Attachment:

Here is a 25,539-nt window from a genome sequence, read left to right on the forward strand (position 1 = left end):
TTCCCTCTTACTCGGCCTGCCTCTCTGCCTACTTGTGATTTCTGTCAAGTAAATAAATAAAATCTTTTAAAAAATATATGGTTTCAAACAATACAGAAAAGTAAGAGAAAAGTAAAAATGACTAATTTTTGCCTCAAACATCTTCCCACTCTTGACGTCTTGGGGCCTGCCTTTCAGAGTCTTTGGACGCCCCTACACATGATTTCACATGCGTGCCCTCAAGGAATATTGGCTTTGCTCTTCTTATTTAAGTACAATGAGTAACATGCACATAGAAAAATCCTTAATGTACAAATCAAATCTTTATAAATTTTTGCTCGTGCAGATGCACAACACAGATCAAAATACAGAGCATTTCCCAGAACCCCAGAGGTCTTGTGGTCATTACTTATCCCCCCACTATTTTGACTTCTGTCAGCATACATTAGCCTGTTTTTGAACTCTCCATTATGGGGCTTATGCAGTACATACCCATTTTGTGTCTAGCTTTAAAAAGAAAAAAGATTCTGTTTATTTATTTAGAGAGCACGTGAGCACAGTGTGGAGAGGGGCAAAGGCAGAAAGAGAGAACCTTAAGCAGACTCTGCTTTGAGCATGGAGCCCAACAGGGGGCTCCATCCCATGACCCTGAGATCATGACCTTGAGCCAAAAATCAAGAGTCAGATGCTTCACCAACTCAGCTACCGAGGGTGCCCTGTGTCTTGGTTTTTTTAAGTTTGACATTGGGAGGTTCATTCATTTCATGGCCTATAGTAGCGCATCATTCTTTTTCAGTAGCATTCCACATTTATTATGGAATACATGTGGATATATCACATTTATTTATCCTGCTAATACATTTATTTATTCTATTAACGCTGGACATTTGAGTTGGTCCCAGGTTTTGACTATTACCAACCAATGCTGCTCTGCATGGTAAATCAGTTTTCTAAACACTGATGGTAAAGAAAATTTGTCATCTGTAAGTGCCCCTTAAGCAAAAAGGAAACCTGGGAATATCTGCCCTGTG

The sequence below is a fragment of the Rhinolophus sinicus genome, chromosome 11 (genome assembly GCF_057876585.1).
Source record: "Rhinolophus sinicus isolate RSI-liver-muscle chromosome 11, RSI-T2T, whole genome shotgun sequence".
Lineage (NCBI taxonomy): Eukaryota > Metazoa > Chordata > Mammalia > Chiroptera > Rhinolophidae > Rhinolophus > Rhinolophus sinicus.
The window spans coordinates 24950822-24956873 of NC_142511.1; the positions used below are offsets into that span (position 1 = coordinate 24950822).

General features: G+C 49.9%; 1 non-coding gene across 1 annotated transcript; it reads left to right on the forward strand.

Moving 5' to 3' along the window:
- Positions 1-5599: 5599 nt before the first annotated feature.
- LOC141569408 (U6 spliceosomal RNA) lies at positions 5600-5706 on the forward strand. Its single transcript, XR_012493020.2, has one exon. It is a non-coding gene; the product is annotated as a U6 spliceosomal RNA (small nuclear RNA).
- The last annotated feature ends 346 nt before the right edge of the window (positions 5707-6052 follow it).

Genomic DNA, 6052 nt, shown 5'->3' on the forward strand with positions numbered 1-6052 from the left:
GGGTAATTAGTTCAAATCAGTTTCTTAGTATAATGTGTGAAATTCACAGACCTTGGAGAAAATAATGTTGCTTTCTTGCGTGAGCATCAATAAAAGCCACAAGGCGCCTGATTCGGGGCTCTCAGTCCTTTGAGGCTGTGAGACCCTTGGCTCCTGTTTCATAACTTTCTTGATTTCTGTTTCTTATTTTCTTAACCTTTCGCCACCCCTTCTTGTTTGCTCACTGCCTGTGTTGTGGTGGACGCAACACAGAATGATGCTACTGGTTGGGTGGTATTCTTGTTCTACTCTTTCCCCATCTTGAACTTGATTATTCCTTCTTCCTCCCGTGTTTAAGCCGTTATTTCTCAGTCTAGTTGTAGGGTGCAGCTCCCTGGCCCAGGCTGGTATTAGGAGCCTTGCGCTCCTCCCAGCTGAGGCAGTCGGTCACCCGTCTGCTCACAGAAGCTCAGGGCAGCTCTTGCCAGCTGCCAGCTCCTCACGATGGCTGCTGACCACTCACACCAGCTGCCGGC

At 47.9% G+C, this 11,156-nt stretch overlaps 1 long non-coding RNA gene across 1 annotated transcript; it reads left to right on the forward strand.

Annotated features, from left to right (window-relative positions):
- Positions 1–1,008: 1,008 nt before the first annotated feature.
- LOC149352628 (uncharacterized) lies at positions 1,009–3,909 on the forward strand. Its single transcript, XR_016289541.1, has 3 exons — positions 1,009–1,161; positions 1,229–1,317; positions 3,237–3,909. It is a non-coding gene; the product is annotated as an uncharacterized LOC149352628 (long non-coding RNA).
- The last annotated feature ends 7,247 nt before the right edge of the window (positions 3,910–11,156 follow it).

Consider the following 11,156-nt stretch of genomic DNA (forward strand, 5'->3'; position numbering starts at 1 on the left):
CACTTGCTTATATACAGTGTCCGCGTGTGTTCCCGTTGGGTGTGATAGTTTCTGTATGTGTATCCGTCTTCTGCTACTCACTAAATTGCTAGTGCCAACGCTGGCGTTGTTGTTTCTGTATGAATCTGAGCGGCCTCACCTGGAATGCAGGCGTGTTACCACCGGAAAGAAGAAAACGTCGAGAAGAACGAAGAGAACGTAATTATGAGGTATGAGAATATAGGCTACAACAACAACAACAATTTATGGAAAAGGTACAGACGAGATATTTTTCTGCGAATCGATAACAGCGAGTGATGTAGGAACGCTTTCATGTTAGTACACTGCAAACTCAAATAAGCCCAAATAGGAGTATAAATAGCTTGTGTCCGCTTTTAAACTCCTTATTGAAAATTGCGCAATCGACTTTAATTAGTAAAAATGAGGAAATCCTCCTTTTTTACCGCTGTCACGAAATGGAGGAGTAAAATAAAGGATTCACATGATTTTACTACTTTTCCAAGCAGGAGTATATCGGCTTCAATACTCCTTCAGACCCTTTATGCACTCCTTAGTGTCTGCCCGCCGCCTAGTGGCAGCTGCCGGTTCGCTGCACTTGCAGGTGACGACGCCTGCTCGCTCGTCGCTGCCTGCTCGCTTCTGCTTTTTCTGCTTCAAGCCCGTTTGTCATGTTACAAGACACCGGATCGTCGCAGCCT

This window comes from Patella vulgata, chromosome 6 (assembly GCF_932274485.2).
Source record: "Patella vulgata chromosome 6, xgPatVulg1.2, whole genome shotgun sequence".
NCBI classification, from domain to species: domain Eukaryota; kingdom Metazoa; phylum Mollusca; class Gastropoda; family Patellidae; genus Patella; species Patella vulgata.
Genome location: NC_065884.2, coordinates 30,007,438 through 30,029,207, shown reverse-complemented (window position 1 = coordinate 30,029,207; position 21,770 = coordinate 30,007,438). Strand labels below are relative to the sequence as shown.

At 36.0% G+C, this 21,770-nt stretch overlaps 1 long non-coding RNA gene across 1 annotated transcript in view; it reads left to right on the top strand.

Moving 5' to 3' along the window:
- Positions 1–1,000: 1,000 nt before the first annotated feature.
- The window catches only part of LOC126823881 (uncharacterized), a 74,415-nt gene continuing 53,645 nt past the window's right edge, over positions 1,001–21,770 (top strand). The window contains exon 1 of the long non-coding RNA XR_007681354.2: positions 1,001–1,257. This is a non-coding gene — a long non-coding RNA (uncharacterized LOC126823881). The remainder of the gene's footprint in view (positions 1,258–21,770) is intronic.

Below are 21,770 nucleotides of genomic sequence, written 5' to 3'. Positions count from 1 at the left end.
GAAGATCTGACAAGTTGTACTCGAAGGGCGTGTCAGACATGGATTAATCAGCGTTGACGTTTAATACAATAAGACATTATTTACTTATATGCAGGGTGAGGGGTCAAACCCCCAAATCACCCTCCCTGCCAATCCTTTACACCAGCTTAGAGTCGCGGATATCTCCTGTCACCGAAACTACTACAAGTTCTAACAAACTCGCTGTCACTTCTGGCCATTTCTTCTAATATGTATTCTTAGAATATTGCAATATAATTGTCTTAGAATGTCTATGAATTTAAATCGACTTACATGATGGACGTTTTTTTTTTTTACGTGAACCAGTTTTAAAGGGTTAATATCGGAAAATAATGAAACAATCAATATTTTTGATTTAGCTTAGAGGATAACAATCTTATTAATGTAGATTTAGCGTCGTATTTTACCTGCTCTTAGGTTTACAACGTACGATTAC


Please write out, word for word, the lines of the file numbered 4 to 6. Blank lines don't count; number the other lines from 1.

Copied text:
Source record: "Rhinolophus sinicus isolate RSI-liver-muscle chromosome 11, RSI-T2T, whole genome shotgun sequence".
Lineage (NCBI taxonomy): Eukaryota > Metazoa > Chordata > Mammalia > Chiroptera > Rhinolophidae > Rhinolophus > Rhinolophus sinicus.
The window spans coordinates 24950822-24956873 of NC_142511.1; the positions used below are offsets into that span (position 1 = coordinate 24950822).